A few weeks ago I wrote about the competition for the nesting box between the black-capped chickadee and the red-breasted nuthatch. After disappearing for a while to build a nest, lay eggs and raise their young, the black-capped chickadee parents appeared at the suet feeder with one offspring in tow one week ago.

The parents nibbled on the suet whenever they had an opportunity. They parked their baby just below the feeder on a bare twig. As soon as mama or papa chickadee secured a mouthful of tasty suet, it flew to the baby who waited patiently for every tiny morsel. Sometimes one parent did it all. Constantly feeding a baby chickadee must be exhausting! However, I think that two parents cooperated in their endeavor to keep their baby well fed. This scenario has been repeated every day since the family appeared together and is still happening as I write.

Baby chickadees look exactly like their parents. In general, black chickadees feast on insects, seeds and spiders, but in this case the family of chickadees spend the better part of an hour, every once in a while, throughout the day feasting on rendered beef suet mixed with peanuts and peanut butter. I wonder whether peanut butter suet cake is now considered a delicacy by this family? It wouldn't be surprising because it is a great source of energy especially on cooler days and the frigid days of winter. The suet I am currently using is guaranteed to contain a combination of ingredients totaling 68% protein, fat, fiber and water. The other suet that I use is homemade by the Wild Bird Store and contains meal worms and insects. This gourmet meal is also enjoyed by chickadees and other suet eating birds, such as the downy woodpecker and the red-breasted nuthatch. Both of these suet delights are very popular so they disappear within the day or two, but this is okay because suet is relatively inexpensive to make or to purchase.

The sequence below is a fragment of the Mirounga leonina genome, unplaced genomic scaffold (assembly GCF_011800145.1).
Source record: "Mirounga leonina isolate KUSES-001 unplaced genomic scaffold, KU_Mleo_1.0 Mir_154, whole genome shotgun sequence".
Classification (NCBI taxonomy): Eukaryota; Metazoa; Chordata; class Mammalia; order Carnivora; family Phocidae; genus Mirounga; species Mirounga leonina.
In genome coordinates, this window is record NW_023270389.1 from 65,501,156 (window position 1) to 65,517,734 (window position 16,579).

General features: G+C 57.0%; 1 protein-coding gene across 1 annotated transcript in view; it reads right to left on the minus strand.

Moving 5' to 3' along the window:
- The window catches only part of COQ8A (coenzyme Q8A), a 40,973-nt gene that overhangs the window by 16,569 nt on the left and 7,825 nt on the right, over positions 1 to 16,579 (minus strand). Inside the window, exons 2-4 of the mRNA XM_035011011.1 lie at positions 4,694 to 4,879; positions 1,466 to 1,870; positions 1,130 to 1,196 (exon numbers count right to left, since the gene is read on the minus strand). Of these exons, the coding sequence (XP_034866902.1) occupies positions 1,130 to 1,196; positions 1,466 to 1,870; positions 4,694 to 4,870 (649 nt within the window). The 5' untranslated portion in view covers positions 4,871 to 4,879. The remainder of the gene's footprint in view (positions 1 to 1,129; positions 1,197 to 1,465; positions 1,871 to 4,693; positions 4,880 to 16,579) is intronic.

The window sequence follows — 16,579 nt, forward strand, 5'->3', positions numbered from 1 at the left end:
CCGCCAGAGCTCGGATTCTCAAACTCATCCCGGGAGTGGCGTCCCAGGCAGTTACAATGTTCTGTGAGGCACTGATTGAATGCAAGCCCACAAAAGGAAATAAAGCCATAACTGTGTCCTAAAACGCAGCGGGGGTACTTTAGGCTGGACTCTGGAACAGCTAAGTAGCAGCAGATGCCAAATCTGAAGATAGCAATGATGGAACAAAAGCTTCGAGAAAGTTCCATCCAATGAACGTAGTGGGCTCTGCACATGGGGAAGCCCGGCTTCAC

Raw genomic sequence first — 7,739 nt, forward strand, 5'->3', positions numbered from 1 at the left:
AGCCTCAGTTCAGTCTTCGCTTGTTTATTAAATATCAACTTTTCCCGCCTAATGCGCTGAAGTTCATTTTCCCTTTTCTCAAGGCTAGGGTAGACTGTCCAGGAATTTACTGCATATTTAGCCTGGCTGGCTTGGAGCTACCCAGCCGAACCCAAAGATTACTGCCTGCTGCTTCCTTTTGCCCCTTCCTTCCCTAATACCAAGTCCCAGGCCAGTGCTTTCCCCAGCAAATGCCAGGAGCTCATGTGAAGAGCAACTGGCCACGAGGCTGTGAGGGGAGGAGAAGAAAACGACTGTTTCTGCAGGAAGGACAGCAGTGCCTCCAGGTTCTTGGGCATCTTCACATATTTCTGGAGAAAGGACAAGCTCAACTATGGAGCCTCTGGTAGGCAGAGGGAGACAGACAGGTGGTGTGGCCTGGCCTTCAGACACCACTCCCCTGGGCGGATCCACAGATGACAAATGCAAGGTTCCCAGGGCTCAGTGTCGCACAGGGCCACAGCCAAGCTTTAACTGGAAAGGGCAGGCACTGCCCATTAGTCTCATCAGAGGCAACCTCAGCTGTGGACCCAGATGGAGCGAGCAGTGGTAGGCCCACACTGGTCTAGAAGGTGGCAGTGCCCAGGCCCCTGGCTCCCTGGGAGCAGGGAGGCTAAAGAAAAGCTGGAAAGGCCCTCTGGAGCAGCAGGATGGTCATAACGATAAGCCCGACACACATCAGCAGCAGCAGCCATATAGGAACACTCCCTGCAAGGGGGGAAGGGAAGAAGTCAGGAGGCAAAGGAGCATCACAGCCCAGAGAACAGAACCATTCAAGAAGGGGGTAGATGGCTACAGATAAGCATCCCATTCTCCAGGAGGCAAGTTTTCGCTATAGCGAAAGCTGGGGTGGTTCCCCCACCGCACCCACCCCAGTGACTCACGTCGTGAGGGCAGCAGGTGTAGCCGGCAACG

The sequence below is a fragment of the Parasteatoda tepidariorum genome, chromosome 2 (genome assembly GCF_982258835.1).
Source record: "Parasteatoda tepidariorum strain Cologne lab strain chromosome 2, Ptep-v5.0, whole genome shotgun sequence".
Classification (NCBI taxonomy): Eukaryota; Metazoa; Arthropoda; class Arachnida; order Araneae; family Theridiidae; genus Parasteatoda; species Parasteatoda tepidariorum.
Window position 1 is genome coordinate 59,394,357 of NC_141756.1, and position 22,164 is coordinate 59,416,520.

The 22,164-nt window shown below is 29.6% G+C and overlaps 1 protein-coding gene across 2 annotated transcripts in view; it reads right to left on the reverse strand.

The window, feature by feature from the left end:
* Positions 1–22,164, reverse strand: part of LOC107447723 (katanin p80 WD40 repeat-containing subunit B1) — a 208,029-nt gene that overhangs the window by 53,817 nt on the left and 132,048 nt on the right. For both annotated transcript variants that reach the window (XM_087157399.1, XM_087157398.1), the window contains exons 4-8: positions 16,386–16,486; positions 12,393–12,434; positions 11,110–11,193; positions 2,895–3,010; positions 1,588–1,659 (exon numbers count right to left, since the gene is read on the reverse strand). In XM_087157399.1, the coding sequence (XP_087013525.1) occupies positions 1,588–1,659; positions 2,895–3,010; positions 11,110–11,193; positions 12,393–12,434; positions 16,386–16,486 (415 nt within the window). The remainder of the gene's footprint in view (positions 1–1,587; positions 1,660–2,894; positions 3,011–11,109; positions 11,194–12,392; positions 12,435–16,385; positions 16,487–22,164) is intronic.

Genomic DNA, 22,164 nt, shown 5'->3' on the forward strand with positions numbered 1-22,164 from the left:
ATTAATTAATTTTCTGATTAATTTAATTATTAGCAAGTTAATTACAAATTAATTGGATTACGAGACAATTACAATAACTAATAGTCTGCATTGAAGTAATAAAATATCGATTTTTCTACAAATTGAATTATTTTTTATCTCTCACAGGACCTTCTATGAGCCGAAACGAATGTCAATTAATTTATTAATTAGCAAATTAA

Speaking of the red-breasted nuthatch, it suddenly appeared this morning. There were no babies in tow, just a lone, male bird giving its typically nasal yank, yank, yank call. I wonder where its family is? Is the female red-breasted nuthatch still sitting on eggs or are both parents still feeding their nestlings? So many questions! The answers will come with observation.

It is time to be vigilant if one wants to learn about bird family behavior. Watching for parents and their young traveling together allows us to gain more knowledge about our feathered friends, and of course it is extremely entertaining to watch bird family antics.

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